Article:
Date set for another bond issue

The Minot Public School Board has set April 8 as the date for a $39.5 million school bond issue. The bond issue will be the second held within four months. Voters defeated a $125 million bond issue in December.

If passed, the scaled back bond issue would pay for construction of a new elementary school on land the district already owns in southeast Minot, the construction of additions at Perkett Elementary and Edison Elementary, and safety and security measures at schools in the district, including the addition of buzzer systems, security vestibules, cameras and other remodeling. The bond issue, which must receive 60 percent or greater approval to pass, would mean taxes would go up $123.83 per year for the owner of a $200,000 home in the district. The annual tax increase would be $61.92 on a home valued at $100,000 and $185.75 per year on a $300,000 home.

Voting will be held in a centralized location in the Minot Municipal Auditorium on April 8, with early voting taking place at the Ward County Courthouse. Absentee ballots will also be available.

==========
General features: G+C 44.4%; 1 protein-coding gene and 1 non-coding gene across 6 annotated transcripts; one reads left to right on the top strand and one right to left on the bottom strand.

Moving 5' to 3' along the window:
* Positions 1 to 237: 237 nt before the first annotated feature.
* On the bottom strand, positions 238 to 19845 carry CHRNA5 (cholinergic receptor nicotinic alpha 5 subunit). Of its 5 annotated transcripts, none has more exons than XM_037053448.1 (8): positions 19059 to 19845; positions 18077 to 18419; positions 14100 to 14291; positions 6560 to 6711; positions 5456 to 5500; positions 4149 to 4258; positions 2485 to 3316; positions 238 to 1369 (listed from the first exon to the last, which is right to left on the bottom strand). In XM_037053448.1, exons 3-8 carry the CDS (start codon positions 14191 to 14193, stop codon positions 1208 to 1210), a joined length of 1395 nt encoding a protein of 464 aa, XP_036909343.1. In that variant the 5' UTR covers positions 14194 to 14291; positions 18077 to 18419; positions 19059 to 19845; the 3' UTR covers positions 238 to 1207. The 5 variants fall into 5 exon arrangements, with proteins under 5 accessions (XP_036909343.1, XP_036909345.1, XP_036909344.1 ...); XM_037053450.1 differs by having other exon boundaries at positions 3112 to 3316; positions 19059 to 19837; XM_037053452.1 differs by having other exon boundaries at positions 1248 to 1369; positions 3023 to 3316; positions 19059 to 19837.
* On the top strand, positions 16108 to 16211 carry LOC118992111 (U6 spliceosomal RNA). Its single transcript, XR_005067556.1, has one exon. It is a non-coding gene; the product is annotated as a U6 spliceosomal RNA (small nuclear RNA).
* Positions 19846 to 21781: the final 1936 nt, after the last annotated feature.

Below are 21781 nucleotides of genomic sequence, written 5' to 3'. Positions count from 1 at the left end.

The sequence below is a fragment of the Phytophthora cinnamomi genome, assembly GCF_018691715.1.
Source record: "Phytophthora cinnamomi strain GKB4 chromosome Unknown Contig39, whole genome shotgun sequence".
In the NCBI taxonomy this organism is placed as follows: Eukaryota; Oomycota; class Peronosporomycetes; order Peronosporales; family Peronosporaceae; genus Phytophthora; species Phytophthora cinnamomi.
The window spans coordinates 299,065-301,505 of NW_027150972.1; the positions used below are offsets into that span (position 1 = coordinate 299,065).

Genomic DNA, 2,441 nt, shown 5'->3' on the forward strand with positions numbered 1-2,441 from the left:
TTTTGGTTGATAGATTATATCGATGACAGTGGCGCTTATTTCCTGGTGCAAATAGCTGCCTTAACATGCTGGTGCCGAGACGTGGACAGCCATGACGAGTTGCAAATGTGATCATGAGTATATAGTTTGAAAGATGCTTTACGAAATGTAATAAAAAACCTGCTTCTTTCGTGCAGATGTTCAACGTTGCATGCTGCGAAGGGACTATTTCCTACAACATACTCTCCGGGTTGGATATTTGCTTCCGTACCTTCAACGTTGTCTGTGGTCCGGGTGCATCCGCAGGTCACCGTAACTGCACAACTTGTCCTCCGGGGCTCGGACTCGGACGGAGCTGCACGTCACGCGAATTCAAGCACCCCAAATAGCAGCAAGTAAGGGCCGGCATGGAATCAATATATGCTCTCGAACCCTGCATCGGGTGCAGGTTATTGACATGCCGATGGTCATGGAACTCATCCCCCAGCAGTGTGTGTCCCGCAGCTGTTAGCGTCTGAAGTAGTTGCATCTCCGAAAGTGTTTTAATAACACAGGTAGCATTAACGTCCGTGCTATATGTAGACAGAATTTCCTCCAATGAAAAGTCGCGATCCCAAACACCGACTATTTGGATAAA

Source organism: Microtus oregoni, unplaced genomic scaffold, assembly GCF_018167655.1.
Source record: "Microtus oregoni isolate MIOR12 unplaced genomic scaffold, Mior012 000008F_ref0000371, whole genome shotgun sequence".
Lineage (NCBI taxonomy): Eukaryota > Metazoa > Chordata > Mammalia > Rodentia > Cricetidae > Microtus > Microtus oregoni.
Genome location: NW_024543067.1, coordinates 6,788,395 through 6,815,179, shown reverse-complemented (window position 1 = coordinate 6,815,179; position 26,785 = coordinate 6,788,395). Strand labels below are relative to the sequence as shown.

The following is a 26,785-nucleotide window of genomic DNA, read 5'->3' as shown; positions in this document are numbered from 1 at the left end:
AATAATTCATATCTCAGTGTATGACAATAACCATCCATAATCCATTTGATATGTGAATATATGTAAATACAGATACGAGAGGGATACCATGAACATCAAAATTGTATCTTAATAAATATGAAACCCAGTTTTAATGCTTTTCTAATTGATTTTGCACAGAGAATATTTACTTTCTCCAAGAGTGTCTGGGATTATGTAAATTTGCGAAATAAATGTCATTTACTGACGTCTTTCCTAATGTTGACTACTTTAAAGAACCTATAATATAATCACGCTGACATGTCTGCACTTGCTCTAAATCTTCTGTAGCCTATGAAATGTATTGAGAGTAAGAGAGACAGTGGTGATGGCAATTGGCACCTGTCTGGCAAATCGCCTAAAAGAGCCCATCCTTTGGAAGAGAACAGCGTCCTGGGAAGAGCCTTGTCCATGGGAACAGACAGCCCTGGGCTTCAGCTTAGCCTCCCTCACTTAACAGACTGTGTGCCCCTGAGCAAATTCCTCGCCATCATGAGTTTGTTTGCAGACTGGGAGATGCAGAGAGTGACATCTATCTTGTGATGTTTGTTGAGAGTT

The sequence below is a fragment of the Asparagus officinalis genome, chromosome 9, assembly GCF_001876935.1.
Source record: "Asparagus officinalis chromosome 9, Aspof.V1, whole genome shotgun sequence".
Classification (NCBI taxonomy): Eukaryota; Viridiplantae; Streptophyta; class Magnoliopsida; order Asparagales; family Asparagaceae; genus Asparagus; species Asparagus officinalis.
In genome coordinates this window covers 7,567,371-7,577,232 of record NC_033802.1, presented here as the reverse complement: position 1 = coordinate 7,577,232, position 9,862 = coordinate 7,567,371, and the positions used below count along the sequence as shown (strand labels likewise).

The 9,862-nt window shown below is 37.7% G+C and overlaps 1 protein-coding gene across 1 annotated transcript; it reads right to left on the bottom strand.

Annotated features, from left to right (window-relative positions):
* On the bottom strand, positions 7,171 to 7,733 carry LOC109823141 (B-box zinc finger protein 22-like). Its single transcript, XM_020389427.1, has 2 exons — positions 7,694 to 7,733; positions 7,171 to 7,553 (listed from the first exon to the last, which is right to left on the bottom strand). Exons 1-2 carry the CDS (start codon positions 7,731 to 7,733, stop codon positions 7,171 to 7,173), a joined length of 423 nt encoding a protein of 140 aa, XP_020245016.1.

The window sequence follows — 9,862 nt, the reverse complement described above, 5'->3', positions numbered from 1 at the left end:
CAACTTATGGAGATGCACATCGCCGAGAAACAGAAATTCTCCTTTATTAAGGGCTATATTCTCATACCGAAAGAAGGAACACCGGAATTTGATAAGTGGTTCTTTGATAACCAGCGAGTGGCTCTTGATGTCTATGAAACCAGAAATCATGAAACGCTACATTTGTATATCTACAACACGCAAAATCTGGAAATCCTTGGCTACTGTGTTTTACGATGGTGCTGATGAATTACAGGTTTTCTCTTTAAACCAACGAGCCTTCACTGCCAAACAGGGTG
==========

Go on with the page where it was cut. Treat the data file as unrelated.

The district is eligible for a $20 million low-interest construction loan from the state if voters approve the bond issue before May. The interest rate for the school construction loan would be set at 1.72 percent. The remainder of the project would require taking out $19.5 million in general obligation bonds at an interest rate of approximately 3.5 percent. Business manager Scott Moum said the district would also utilize about $227,000 from a safety grant that is available and the district would take out approximately $590,000 from the general reserve fund to pay for all projects being considered for “Phase One.” The district has about $14.5 million in reserves right now but does not have a building fund

Board members said they have been told the bond issue failed in December because many voters felt $125 million was too much to ask for. But the board also said the needs of the district are not going away. There are currently 24 portable classrooms in use at schools around the district. Growth is projected to continue. The $125 million bond issue defeated in December would also have funded construction of a new high school and the renovation of Central Campus into a fourth middle school for the district.

“We heard the voters,” said board member Steven Velk. “We’re coming back with what I think is a bare bones, absolutely necessary budget.” Velk said it would be almost irresponsible to pass up a chance at getting a school construction loan with an interest rate under 2 percent. Moum said the school construction loan would save taxpayers approximately $4.2 million over the course of the 20-year bond.